Monday, May 19, 2014

Arsenal End Drought – Come Back to Win FA Cup 3-2

Something funny happened on the road to what was supposed to be 90 or so minutes standing between Arsenal and their first trophy in nine years – the conceding of two goals in the first ten minutes. Arsenal were, in fact, lucky not to be down three a few minutes later, when Gibbs pushed away a goal bound header on the line (13’). Hull started the scoring in the 4th minute, with a clever redirect by CB James Chester, and a thundering rebound from in close by the other CB, Curtis Davies (8’), following a header off the bar, made it 2-0 before anyone had settled. Sitting at a pub surrounded predominantly by Gooners, drinking a pint at 9 in the morning, I wondered if Wenger had figured out a way to blow silverware yet again – first by failing to get his defenders up for a big game yet again and then by picking the departing Fabianski over Szczesny.

But the team would go on to bail out the Frenchman, starting with a stunning 30-yard freekick from Santi Cazorla in the 17th minute. Hull GK Allan McGregor jerked right for an instant before coming back across to get a finger on a ball just out of reach. That seemed to calm the Gunners and they largely dominated from here, though spurning several good chances and getting caught in the middle from a relentless Hull midfield. The equalizer didn’t come until the 71st minute, when a header from Sanogo (who came on for an ineffective Podolski in the 61st minute) of a Cazorla corner kick bounced off of Giroud’s head and into the path of Koscielny, who tucked the ball into goal right in front of McGregor. The second goal came after several penalty shouts went unheeded, including Huddlestone pulling Giroud down from behind in the box and a clear handball close in goal in the box, calling into question a rather terrible game for Lee Probert, who also contributed indirectly to Arsenal’s first two goals, first giving a loose foul that led to Cazorla’s FK and then possibly wrongly calling the corner that resulted in the equalizer (though even slow motion replay was unclear to me). But those two calls were balanced against at least four missed penalty claims and I don’t believe changed the game in the end.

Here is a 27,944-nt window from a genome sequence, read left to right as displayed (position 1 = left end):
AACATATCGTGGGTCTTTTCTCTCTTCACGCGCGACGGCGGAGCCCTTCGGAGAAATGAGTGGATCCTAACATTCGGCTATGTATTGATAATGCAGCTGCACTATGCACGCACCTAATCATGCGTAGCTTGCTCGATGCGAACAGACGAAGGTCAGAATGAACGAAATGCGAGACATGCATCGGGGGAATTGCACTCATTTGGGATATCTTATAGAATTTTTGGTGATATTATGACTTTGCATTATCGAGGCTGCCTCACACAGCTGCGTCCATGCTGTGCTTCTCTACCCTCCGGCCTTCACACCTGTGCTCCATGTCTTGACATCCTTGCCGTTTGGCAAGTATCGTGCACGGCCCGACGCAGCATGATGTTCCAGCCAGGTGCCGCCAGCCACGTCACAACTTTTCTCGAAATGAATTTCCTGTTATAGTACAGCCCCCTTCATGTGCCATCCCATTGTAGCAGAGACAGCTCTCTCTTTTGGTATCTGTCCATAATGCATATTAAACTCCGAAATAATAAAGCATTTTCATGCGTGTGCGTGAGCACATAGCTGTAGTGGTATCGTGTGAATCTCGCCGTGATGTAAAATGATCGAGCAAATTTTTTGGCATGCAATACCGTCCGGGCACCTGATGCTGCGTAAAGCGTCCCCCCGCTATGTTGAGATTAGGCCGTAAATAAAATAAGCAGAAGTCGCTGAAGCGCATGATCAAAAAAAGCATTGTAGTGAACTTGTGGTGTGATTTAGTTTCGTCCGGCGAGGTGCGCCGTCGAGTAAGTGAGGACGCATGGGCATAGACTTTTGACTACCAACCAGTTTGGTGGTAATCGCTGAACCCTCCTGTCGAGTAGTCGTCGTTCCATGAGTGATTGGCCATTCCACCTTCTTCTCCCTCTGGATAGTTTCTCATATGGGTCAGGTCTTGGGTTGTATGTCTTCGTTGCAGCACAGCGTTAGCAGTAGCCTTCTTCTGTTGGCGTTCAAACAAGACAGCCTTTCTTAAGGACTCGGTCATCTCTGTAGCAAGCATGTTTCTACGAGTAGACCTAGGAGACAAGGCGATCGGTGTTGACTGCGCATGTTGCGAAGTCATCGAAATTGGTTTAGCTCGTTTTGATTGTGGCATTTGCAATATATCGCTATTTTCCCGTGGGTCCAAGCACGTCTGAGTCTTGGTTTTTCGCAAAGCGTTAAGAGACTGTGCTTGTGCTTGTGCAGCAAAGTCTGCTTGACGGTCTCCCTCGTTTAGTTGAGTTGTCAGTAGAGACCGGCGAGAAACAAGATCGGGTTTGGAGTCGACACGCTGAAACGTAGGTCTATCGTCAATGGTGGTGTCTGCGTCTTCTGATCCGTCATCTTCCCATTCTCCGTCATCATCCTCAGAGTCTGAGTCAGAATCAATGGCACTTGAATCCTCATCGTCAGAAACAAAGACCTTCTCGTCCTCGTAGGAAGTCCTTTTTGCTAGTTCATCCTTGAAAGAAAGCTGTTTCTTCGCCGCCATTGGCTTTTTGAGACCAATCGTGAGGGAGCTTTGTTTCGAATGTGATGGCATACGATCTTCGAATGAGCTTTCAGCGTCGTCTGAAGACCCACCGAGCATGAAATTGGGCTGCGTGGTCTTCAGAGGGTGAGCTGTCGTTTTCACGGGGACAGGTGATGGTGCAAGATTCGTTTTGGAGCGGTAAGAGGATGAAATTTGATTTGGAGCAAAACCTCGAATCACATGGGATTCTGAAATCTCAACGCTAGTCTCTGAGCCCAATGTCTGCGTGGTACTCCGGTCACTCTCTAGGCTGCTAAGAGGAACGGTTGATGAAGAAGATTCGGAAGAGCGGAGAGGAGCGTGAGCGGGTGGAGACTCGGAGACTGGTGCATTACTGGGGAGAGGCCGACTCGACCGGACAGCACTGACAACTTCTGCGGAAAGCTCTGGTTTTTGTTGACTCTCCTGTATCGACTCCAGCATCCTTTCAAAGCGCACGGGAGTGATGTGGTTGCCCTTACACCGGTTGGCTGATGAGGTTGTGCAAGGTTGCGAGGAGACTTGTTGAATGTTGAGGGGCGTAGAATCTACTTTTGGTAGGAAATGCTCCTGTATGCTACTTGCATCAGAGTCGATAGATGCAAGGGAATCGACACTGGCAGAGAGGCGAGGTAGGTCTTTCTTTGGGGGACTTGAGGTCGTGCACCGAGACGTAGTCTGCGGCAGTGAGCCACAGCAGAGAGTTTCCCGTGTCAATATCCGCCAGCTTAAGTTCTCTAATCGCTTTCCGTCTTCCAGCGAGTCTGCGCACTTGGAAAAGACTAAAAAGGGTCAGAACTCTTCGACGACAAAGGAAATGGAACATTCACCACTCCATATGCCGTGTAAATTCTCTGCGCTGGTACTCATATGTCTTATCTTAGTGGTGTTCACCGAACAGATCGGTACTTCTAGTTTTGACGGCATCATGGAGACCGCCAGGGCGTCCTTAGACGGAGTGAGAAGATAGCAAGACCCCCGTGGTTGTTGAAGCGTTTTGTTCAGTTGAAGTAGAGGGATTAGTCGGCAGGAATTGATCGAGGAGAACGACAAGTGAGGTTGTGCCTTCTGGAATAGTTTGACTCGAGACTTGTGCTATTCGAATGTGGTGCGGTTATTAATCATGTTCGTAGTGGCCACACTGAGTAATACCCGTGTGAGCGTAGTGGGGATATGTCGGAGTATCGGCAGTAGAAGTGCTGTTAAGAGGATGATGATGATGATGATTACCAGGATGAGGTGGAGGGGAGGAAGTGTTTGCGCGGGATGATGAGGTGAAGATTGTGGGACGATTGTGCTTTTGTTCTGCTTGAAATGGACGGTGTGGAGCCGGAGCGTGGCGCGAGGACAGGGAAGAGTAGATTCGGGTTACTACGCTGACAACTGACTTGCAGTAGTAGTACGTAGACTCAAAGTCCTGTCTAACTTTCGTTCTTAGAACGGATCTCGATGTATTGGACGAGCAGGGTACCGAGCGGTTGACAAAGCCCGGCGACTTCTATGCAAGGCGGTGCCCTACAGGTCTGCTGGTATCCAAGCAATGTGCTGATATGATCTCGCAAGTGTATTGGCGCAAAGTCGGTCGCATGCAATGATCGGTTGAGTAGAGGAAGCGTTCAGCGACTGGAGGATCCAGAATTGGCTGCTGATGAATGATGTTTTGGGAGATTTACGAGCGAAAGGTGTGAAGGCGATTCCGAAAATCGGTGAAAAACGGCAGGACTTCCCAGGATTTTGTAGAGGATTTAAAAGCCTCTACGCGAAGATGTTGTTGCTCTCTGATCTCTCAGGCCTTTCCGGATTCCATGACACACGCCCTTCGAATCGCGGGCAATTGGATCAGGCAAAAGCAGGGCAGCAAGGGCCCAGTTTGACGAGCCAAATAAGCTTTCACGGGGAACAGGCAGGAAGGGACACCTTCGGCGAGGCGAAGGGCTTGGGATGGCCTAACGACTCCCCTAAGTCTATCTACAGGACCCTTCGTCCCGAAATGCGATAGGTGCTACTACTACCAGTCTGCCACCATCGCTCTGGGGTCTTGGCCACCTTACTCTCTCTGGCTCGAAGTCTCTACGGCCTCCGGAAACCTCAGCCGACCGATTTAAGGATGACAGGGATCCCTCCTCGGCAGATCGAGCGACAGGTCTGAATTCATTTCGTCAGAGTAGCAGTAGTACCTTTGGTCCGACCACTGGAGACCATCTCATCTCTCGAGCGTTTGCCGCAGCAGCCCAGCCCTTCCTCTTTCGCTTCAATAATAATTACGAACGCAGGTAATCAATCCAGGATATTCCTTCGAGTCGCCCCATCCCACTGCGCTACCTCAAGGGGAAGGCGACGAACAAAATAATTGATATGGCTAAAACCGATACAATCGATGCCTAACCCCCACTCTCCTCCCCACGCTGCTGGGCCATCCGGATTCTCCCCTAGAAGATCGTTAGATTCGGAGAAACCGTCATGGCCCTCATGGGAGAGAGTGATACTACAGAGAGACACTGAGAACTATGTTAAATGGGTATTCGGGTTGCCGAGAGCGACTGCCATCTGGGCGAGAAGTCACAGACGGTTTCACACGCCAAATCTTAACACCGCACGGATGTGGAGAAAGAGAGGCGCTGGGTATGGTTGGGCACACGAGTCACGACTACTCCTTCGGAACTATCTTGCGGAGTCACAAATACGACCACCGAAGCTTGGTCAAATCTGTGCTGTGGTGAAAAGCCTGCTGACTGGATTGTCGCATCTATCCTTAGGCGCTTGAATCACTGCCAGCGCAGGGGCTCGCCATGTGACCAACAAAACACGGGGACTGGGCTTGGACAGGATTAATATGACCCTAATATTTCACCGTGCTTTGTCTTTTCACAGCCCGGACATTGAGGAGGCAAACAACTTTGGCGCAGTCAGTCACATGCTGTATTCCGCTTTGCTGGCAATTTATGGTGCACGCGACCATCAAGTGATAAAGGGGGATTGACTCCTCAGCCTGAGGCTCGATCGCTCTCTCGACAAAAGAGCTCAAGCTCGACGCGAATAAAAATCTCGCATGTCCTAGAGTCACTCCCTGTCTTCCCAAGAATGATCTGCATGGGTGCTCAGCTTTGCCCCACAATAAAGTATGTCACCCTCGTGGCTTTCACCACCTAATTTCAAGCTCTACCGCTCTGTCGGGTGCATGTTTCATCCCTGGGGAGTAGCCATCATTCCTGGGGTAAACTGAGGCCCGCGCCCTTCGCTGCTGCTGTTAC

Arsenal charged forward for the winner in the final 20 minutes, though Wenger was so excited by the second goal he apparently forgot that he still had two unused substitutes. They were eventually cashed in in the 2nd overtime period, as Wilshere and Rosicky came on for Ozil and Cazorla. Both brought a renewed energy to the attack that paid off three minutes later, as a clever back heel from Giroud in the box was coolly slotted into the near corner by Aaron Ramsey (109’). Now all the Gunners had to do was see out the last five minutes of the game, but they inexplicably seemed intent on scoring a fourth and were almost caught on a counter, when Fabianski came running out of the box and was rounded, only for the resultant shot to flash across the face of the goal and safely out.